So according to my news feed the other day, a couple of Christian movies, or movies with Christian overtones, have been released recently. If my news feed is any indication, they are simultaneously the greatest films to have been released this year, the spawn of the pit, a compelling presentation of the gospel, an embarrassment to Christians everywhere, a product of a commercialized Christian subculture, a product of new age mysticism, and so forth.
And then I came across this brilliant piece of satire (see picture), which I think speaks for itself.
The discussion surrounding the releases of Noah and God’s Not Dead has, frankly, been a travesty. If my doctrine of the fall wasn’t informed by some robust Protestant doctrine of total depravity, I might be tempted to weep for humanity. As is, I’m perfectly content to sit back and assume a grouchy old conservative disposition towards the whole thing, insisting that though the world actually is going to hell in a handbasket, it has been since the beginning of time anyways, so it’s not anything to get our knickers in a twist over.
Nonetheless, there remains a problem in evangelicalism that a number of folks have recently been picking up on and which seems to be afflicting us during this conversation.
There seems to be an unspoken rule of evangelicalism that one may not question those who get results. This has the unfortunate effect of immunizing a given pastor/movie/book/tract from zealous doctrinal, literary, or film criticism necessary to ensure that such a work or ministry is up to standards of Christian excellence. “At least the gospel’s being preached,” the refrain goes. “He’s reaching people.” “People are getting saved.” And so on. The chief point of evangelism, after all, is to get people saved, right?
Well, all right, so there’s this verse in Scripture that kind of defines the entirety of the Christian’s call to evangelism. It’s called the Great Commission. Let’s take a look, shall we?
And Jesus came and said to them, “All authority in heaven and on earth has been given to me. Go therefore and make disciples of all nations, baptizing them in the name of the Father and of the Son and of the Holy Spirit, teaching them to observe all that I have commanded you. And behold, I am with you always, to the end of the age.”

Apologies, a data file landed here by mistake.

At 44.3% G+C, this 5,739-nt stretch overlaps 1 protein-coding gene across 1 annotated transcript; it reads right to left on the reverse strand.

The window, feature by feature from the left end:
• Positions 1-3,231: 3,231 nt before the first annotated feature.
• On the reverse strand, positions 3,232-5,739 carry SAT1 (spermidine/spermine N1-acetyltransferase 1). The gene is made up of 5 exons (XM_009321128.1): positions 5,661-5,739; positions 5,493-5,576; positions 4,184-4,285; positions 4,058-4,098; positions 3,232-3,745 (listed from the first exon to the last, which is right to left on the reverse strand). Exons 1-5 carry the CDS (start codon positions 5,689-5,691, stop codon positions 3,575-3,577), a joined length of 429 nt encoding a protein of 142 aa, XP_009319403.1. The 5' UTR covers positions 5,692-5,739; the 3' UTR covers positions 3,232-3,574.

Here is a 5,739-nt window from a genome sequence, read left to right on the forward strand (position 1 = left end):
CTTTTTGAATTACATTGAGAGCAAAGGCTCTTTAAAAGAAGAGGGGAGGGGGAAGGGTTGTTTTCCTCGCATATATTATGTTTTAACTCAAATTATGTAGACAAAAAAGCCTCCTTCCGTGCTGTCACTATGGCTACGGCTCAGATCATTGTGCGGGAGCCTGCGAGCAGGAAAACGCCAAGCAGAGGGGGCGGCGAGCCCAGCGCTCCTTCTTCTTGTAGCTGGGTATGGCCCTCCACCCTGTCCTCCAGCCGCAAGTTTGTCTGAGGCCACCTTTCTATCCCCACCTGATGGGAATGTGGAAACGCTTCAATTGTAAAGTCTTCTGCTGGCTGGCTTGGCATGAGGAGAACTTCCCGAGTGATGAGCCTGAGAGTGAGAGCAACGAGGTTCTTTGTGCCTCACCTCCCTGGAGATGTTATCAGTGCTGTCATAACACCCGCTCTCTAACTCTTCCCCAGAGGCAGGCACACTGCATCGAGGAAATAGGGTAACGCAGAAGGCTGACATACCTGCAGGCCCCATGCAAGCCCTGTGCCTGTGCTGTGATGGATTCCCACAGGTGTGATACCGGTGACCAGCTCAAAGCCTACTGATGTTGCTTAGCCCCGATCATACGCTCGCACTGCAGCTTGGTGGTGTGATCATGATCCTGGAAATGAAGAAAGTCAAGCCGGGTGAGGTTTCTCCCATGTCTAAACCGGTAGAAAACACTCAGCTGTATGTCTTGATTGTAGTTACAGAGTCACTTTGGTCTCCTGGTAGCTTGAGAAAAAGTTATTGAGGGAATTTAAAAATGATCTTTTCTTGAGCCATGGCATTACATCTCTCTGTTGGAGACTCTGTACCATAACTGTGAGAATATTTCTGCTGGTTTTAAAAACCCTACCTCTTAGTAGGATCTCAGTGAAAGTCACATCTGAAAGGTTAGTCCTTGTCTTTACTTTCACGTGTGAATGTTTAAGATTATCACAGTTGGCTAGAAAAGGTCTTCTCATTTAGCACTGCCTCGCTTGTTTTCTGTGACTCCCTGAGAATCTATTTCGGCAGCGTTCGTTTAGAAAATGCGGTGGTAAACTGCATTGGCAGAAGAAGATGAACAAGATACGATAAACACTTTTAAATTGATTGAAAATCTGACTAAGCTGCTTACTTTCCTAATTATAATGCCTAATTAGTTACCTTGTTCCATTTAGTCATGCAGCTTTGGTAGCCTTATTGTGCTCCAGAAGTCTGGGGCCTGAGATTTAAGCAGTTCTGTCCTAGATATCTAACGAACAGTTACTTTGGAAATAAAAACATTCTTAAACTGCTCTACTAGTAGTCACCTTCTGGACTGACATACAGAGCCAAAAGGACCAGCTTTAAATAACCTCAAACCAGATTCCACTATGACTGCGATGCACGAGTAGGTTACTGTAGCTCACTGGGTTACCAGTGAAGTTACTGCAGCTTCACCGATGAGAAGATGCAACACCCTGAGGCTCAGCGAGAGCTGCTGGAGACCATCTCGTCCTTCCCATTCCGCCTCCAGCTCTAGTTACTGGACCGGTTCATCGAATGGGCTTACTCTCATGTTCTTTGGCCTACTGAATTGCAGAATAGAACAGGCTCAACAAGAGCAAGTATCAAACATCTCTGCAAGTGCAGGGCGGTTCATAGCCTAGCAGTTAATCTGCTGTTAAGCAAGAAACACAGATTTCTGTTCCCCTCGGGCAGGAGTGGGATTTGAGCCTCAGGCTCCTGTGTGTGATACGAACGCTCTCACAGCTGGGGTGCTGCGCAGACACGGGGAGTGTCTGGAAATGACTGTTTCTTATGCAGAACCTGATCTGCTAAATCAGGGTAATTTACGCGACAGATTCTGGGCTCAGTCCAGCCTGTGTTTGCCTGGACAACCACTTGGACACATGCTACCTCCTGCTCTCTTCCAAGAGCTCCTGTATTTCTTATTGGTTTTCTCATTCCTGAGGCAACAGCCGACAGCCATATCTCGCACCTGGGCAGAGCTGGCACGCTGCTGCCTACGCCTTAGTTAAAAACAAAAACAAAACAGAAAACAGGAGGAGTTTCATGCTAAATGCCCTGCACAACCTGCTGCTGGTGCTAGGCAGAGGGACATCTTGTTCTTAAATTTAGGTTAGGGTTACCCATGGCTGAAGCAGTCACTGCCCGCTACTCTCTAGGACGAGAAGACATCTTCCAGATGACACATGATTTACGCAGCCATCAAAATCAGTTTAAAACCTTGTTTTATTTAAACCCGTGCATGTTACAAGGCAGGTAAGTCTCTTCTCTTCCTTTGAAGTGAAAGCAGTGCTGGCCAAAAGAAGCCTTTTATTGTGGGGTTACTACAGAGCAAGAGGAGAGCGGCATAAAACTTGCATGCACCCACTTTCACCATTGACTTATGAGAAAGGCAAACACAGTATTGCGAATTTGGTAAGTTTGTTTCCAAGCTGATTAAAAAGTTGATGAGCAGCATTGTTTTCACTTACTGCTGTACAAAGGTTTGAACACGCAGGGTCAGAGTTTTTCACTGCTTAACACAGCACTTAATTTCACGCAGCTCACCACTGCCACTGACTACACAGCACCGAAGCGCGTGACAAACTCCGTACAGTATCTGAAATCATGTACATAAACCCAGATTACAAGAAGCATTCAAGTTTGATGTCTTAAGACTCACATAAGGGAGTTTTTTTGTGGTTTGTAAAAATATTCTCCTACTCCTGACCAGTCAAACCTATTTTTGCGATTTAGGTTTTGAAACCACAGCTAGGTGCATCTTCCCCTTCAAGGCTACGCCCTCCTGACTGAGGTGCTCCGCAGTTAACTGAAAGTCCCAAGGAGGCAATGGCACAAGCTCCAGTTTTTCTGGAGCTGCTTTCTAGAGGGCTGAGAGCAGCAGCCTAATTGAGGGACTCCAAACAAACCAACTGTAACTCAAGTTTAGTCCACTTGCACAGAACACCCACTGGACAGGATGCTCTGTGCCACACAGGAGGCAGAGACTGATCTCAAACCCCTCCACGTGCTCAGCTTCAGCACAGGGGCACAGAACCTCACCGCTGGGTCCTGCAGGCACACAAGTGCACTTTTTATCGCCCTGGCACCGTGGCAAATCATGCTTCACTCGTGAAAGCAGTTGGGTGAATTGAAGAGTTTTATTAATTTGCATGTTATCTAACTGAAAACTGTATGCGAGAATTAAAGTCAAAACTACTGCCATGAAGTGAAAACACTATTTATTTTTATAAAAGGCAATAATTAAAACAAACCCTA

Make disciples, baptize them, teach them, and make sure they have a get-out-of-hell-free-card. Which of these is not like the others?
Christ seems to have a little bit different of an emphasis here. His call to us emphasized teaching and discipleship, not number of people saved or the mentality that “it doesn’t matter how the gospel is being preached, just as long as it’s preached.” Now, the preaching of the gospel is essential for that, and the Book of Acts even gives us some statistics on Church growth. That’s great. But does anyone remember Christ’s parable about the seed that fell on stony ground? He never meant for our evangelism to be wholly focused on number of prayers prayed or people baptized.
I’ve heard a leading Christian apologist say something to the effect of “there is absolutely nothing in the world that matters more than getting people saved.” It sounds good, but there’s a bit of a problem there. There is absolutely nothing in the world that we can do in order to get people saved. Salvation is entirely a work of God, and if he deigns to use you to accomplish that, so be it (Calvinists and Arminians alike agree on this point). I suggest that this apologist could use a higher view of the sovereignty of God, especially when his imperative to get as many people saved as possible runs smack up against the Biblical picture of a healthy Christian life – “what does the Lord require you but to act justly, love mercy, and walk humbly with your God.”
I would suggest that “the gospel being preached” in a manner which contains significant error in Christian doctrine or in a medium which fails to adhere to an accepted standard of excellence in literature, film, or philosophy actually damages the cause of Christ more than it advances it. If a person has an incredible conversion experience, but leaves because the Church cannot give them robust doctrine and a healthy Christian spirituality, then their loss is even more of a condemnation of the Church than their previous state of unbelief.
As for these two films, I haven’t seen it, so I will withhold my opinion until it is informed. But let’s all agree to take the conversation a bit deeper, shall we?
Posted by Nick Barden